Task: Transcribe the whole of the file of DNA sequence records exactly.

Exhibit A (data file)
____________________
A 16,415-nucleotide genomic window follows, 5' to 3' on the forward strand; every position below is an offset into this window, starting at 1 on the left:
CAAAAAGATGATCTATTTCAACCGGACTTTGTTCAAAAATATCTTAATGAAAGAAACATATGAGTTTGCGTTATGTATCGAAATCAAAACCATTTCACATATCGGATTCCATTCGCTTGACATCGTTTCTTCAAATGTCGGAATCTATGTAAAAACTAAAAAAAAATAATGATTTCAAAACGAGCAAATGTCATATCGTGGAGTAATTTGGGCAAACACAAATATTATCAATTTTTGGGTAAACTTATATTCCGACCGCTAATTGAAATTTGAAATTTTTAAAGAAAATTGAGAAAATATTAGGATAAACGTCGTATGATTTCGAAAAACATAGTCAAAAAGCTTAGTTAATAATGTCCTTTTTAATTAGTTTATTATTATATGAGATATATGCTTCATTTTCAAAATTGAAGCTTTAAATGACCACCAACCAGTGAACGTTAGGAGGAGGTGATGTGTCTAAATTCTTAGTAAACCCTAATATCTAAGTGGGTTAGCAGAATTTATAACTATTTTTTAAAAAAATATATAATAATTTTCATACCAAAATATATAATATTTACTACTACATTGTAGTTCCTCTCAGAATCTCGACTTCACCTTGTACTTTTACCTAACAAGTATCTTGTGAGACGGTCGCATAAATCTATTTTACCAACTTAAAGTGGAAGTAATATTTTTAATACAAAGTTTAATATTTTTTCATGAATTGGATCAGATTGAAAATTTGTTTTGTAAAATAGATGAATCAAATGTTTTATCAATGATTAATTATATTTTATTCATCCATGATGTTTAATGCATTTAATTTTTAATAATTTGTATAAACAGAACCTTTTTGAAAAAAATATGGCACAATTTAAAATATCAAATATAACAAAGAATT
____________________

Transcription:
A 16,415-nucleotide genomic window follows, 5' to 3' on the forward strand; every position below is an offset into this window, starting at 1 on the left:
CAAAAAGATGATCTATTTCAACCGGACTTTGTTCAAAAATATCTTAATGAAAGAAACATATGAGTTTGCGTTATGTATCGAAATCAAAACCATTTCACATATCGGATTCCATTCGCTTGACATCGTTTCTTCAAATGTCGGAATCTATGTAAAAACTAAAAAAAAATAATGATTTCAAAACGAGCAAATGTCATATCGTGGAGTAATTTGGGCAAACACAAATATTATCAATTTTTGGGTAAACTTATATTCCGACCGCTAATTGAAATTTGAAATTTTTAAAGAAAATTGAGAAAATATTAGGATAAACGTCGTATGATTTCGAAAAACATAGTCAAAAAGCTTAGTTAATAATGTCCTTTTTAATTAGTTTATTATTATATGAGATATATGCTTCATTTTCAAAATTGAAGCTTTAAATGACCACCAACCAGTGAACGTTAGGAGGAGGTGATGTGTCTAAATTCTTAGTAAACCCTAATATCTAAGTGGGTTAGCAGAATTTATAACTATTTTTTAAAAAAATATATAATAATTTTCATACCAAAATATATAATATTTACTACTACATTGTAGTTCCTCTCAGAATCTCGACTTCACCTTGTACTTTTACCTAACAAGTATCTTGTGAGACGGTCGCATAAATCTATTTTACCAACTTAAAGTGGAAGTAATATTTTTAATACAAAGTTTAATATTTTTTCATGAATTGGATCAGATTGAAAATTTGTTTTGTAAAATAGATGAATCAAATGTTTTATCAATGATTAATTATATTTTATTCATCCATGATGTTTAATGCATTTAATTTTTAATAATTTGTATAAACAGAACCTTTTTGAAAAAAATATGGCACAATTTAAAATATCAAATATAACAAAGAATT